Environmental group protest dirt road race route across corner of monument

This is why they are called spoilsports.

A group calling itself Public Employees for Environmental Responsibility is raising a ruckus over plans by the Bureau of Land Management to route a short portion of a dirt road race from Las Vegas to Reno through a short span of the newly minted 700,000-acre Basin and Range National Monument.

Photo by Mark Kariya

The race, called the General Tire Las Vegas to Reno race, is said to be the longest off-highway race in the country, about 640 miles, and usually has about 300 motorcycles, trucks, dune buggies and assorted all-terrain vehicles competing each year. It has been run annually for 20 years by the Best in the Desert Racing Association. It starts near Alamo, has an overnight stop in Tonopah and ends near Dayton,

“BLM’s race plan makes a mockery out of President Obama’s monument declaration,” PEER Executive Director Jeff Ruch said in a statement. “BLM is playing fast and loose with its legal obligations in order to let hundreds of vehicles roar through fragile desert before the monument’s protections can be solidified.”

A complaint sent to the White House and the Secretary of the Interior by PEER accused the BLM of flouting the presidential monument proclamation directive that “motorized vehicle use in the monument shall be permitted only on roads existing as of the date of this proclamation.”

The Las Vegas newspaper carried an Associated Press account of the objection today, but added that it contacted Basin and Range National Monument manager Alicia Styles, who told the paper the proposed route for the race crosses about 40 miles of the monument, all of it on existing dirt roads.

According to the Federal Register, “Except for emergency or authorized administrative purposes, motorized vehicle use in the monument shall be permitted only on roads existing as of the date of this proclamation.”

So what’s the beef?

Also, PEER nor any other self-styled environmentalists so far as we’ve heard have raised objections to the paragraph that precedes that statement about existing roads:

“Nothing in this proclamation shall be deemed to limit the authority of the Secretary, under applicable law other than this proclamation, to undertake or authorize activities on public land in the vicinity of the sculpture City for the purpose of preventing harm to the artwork, including activities to improve drainage and to prevent erosion, consistent with the care and management of the objects identified above. The management plan for the monument shall provide for reasonable use of existing roads within the monument to facilitate public access to City.”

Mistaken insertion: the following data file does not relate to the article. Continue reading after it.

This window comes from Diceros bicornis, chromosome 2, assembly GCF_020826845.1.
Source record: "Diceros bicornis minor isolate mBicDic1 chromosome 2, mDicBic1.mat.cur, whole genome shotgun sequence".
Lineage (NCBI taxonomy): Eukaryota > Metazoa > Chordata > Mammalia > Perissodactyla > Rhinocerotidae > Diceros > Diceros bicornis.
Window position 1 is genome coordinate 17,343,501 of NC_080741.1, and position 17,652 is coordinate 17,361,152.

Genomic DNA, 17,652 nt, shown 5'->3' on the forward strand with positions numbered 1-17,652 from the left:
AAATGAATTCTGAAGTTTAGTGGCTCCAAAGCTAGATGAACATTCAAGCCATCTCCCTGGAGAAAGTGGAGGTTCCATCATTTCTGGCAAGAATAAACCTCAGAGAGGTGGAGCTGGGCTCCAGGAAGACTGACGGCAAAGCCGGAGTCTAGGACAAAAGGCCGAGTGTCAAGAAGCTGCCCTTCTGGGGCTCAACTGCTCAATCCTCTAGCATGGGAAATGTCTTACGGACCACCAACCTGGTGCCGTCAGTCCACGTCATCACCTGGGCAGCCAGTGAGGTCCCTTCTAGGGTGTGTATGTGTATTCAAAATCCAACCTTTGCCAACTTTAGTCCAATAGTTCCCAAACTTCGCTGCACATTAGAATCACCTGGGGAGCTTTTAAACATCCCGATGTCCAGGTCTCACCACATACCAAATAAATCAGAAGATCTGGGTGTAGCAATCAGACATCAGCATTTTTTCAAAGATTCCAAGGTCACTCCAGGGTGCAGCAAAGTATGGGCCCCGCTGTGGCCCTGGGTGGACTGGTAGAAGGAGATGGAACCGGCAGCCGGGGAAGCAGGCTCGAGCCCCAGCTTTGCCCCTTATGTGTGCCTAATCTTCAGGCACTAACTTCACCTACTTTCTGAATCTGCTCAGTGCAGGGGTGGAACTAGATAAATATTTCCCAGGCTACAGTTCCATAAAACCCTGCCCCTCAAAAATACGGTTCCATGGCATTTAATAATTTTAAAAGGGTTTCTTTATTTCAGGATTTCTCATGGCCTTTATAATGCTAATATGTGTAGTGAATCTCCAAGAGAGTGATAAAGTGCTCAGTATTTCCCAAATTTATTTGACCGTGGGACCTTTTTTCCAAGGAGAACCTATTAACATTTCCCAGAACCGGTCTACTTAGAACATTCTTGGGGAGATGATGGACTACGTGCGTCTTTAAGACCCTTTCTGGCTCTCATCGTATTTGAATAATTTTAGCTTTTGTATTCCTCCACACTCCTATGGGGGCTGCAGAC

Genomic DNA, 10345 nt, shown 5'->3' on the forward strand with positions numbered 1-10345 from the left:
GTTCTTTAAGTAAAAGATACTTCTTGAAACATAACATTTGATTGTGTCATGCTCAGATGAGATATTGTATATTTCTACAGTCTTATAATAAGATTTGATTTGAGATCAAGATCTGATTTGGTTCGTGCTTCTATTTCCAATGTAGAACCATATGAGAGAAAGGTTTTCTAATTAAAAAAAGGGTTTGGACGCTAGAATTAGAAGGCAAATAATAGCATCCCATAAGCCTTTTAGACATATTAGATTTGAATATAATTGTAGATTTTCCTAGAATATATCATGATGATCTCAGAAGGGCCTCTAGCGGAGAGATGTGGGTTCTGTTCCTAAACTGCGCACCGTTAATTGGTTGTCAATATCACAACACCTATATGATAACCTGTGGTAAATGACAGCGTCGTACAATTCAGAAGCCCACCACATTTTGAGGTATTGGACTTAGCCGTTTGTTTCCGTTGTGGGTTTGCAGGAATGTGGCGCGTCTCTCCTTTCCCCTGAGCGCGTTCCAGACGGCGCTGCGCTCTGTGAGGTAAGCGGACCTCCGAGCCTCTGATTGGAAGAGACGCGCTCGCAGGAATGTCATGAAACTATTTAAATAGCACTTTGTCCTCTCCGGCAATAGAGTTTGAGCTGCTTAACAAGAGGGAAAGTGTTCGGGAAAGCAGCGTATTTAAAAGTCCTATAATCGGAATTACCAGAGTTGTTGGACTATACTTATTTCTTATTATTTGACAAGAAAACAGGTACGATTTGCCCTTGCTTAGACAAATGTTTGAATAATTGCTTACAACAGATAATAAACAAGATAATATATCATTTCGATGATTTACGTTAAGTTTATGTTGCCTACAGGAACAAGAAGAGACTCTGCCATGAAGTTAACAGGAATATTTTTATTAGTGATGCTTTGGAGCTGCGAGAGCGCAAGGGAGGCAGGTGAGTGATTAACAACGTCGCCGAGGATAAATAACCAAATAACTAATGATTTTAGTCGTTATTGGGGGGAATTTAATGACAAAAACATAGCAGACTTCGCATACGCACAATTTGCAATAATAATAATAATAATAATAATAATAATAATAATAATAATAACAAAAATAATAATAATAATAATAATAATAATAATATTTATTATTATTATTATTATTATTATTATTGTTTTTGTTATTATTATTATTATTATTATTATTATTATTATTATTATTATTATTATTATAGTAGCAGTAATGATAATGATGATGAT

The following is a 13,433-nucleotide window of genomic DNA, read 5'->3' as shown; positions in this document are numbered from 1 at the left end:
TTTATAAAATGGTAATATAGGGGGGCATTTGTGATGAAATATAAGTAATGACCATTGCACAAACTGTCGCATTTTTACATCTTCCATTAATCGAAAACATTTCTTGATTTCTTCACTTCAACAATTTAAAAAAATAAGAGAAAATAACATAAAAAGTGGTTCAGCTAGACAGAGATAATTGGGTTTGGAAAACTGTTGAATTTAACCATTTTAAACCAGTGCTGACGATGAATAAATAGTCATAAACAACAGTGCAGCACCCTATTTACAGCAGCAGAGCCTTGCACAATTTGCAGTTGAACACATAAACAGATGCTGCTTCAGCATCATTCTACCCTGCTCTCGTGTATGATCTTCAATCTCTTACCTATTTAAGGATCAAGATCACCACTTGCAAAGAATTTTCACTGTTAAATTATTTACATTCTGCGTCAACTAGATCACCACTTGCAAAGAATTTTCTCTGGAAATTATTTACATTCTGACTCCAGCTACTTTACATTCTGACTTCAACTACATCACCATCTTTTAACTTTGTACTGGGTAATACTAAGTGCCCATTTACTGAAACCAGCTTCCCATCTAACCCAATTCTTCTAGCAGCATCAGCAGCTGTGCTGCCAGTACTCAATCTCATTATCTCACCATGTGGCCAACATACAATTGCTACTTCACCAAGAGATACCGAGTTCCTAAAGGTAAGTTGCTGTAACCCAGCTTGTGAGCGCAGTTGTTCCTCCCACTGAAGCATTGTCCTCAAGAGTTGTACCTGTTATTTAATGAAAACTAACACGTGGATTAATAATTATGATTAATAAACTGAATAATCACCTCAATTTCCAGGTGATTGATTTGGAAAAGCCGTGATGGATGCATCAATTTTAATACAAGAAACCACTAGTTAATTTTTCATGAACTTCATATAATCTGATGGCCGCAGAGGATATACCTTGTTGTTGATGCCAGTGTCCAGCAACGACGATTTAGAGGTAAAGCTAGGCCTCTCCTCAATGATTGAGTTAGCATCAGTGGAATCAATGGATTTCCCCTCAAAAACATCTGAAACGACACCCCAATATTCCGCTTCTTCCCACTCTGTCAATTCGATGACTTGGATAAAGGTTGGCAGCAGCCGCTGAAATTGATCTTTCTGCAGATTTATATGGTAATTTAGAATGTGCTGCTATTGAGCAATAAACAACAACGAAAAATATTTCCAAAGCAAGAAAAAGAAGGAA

Art is good? Sport is bad?

City is just a lot of bulldozed dirt that is supposed to look like ancient ruins, we’re told. Construction has been going on for more than 40 years inside what is now a national monument. But that is not damaging to the pristine desert, while driving a few bikes and trucks over an existing road one day a year is devastating.

City — art in the desert?

 

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4 comments on “Environmental group protest dirt road race route across corner of monument

  1. deleted says:

    “Off Highway?”

    That’s funny because, according to everything I found, this is an “off road” event.

    You ought to write copy for these guys Thomas, just to make sure they don’t say something that makes it clear why there is a problem to begin with.

    “The Longest OFF ROAD RACE in the United States”

    http://bitd.com/wordpress/wp-content/uploads/2015/10/2016_Schedule.pdf

  2. Steve says:

    Depends on what state you are in when writing the pub, you wannabe lawyer. Some states, including Nevada refer to all paved roads as “highways” while others call some paved roads a “road” and divided roads “highways”

    Unpaved, it becomes “off road” or “off highway” the terms are interchangeable for events like these in whatever state they happen to take place.

    Talk about picky, only a wannabe ambulance chaser could cough up that bit of attempted legal phlegm.

  3. deleted says:

    “Except for emergency or authorized administrative purposes, motorized vehicle use in the monument shall be permitted only on roads existing as of the date of this proclamation”

    So, unless this off road race is considered an “emergency” or has an “authorized administrative purpose” I can’t see how the proclamation could be construed to permit the off road race.

    “Nothing in this proclamation shall be deemed to limit the authority of the Secretary, under applicable law other than this proclamation, to undertake or authorize activities on public land in the vicinity of the sculpture City for the purpose of preventing harm to the artwork, including activities to improve drainage and to prevent erosion, consistent with the care and management of the objects identified above.”

    Unless the off road race is considered among “activities….on public land in the vicinity of the sculpture City for PURPOSES OF PREVENTING HARM TO THE ARTWORK….” The proclamation is pretty clearly intended to prevent it.

  4. Steve says:

    Shammy, read that again you wannabe ambulance chaser.

    It says motorized vehicles are specifically authorized on existing dirt trails.
    It allows emergency vehicles to blaze new trails and disallows any other motorized vehicles this activity.

    What a pile of wasted legal phlegm you are.

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